FIH Webinar: Intimate Partner Violence in Primary Care: Screening & Intervention During COVID-19 and Beyond
Thursday, May 21st, 2020 | 12 PM EDT
One in three women and one in four men in the United States have experienced intimate partner violence (IPV) in their lifetime— and the risks to survivors are severe. There is universal concern from clinicians, researchers, agencies, and advocacy groups that these numbers may dramatically rise as a result of COVID-19 related to stay at home orders and stressors. At the same time, we know the rate of IPV screening in primary care is low (1.5-12% of patients). It is imperative that clinicians screen patients and address their needs in relation to IPV.
We will discuss:
1: The importance of screening for IPV in a primary care setting
2: Universal education/screening protocol for IPV and adaptations during COVID-19
3: Ways to apply this protocol in your clinical setting
| || ||Aubry N. Koehler, PhD, LMFT, is an Assistant Professor and the Director of Behavioral Science at Wake Forest School of Medicine’s Family Medicine Residency Program in Winston-Salem, North Carolina. In addition to training Family Medicine Residents in behavioral health and integrated care, Dr. Koehler leads a team of four Behavioral Health Providers embedded in the Family Medicine primary care training clinic. Her research has focused on integrated behavioral health care supervision and training, patient satisfaction with integrated care services, and social determinants of health impact on health behaviors. A Licensed Marriage and Family Therapist, she also enjoys working with patients, families, care teams, and larger systems.|
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| || ||Dr. Joan Fleishman completed her graduate training at Pacific University’s School of Professional Psychology and went on to complete a fellowship in Primary Care Psychology at University of Massachusetts Medical School. She is the Behavioral Health Clinical Director for Oregon Health & Science University’s Department of Family Medicine leading the expansion of the behavioral health services across 6 primary care clinics. She has worked closely with other clinical leaders on strategic planning, program development, clinician training, and workflow implementation. Dr. Fleishman has focused her work on practice transformation, population reach, alternative payment methodology, and team-based care. Her research and clinical expertise includes primary care based Medication-Assisted Treatment for Opioid Use Disorder (MAT) and trauma-informed care in medical settings. She is the program coordinator for OHSU Family Medicine at Richmond’s MAT Program. |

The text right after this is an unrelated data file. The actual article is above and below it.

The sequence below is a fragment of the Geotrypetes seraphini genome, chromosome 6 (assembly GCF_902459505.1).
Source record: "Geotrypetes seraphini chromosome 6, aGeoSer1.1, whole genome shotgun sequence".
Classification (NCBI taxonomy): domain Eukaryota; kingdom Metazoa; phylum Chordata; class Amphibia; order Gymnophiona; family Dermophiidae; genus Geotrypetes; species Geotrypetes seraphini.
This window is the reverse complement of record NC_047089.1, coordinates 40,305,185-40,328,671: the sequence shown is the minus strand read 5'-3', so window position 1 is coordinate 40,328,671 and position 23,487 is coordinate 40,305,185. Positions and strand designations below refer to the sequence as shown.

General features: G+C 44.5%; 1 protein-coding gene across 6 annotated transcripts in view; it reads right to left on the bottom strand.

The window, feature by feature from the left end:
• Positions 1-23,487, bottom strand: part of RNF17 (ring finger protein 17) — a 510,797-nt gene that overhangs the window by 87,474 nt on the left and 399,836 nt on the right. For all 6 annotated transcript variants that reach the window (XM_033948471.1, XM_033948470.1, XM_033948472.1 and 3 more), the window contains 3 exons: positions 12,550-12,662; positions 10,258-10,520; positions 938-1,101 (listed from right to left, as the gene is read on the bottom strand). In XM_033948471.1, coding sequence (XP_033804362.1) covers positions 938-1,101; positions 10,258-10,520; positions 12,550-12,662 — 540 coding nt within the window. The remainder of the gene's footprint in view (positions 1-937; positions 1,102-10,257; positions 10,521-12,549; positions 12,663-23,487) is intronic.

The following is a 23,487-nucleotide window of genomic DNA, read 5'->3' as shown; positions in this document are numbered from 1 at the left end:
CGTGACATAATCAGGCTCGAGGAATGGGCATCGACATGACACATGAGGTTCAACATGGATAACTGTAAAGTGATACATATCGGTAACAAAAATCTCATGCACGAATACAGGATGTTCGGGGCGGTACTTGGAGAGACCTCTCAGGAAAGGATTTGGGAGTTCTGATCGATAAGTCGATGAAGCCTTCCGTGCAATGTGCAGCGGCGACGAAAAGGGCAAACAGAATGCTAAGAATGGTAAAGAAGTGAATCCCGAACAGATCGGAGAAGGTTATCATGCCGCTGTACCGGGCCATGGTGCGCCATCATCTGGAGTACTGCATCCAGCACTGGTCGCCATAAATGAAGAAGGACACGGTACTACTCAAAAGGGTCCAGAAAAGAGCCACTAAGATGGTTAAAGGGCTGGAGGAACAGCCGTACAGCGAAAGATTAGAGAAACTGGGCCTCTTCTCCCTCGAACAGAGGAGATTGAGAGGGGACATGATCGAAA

PCBH Webinar: Providing Affirmative Integrated Care for LGBTQ Patients
Thursday, May 21st, 2020 | 2 PM EDT
This presentation will offer foundational information to understand LGBTQ identities and unique health disparities LGBTQ patients experience in primary care. It will also offer guidance on how to communicate with LGBTQ patients and their families in ways that will built trust and may increase patient disclosure.
- Understand the difference between sexual orientation and gender identity.
- List 2 unique health care needs of LGBTQ patients.
- Describe 2 ways to communicate with LGBTQ people that improve trust and may increase disclosure.
| || ||Kelly Ducheny, Psy.D. (she/her, they/them) is a licensed psychologist and Senior Advisor, Education and Clinical Practice at Howard Brown Health (HBH), an LGBTQ FQHC in Chicago. Kelly completed a postdoctoral fellowship in integrated care at the Center for Healthy Communities at Wright State University and was a member of the American Psychological Association Task Force that published thePractice Guidelines for Working with Transgender and Gender Non-Conforming People in 2015. Kelly completed the SAMHSA-HRSA Center for Integrated Health Solutions Health Disparities Leadership Program in 2012, was a primary investigator on a five year HRSA Special Project of National Significance (SPNS) grant exploring engagement and retention of transgender women of color in HIV care, and is a chapter workgroup member of the World Professional Association for Transgender Health (WPATH) Standards of Care 8. |
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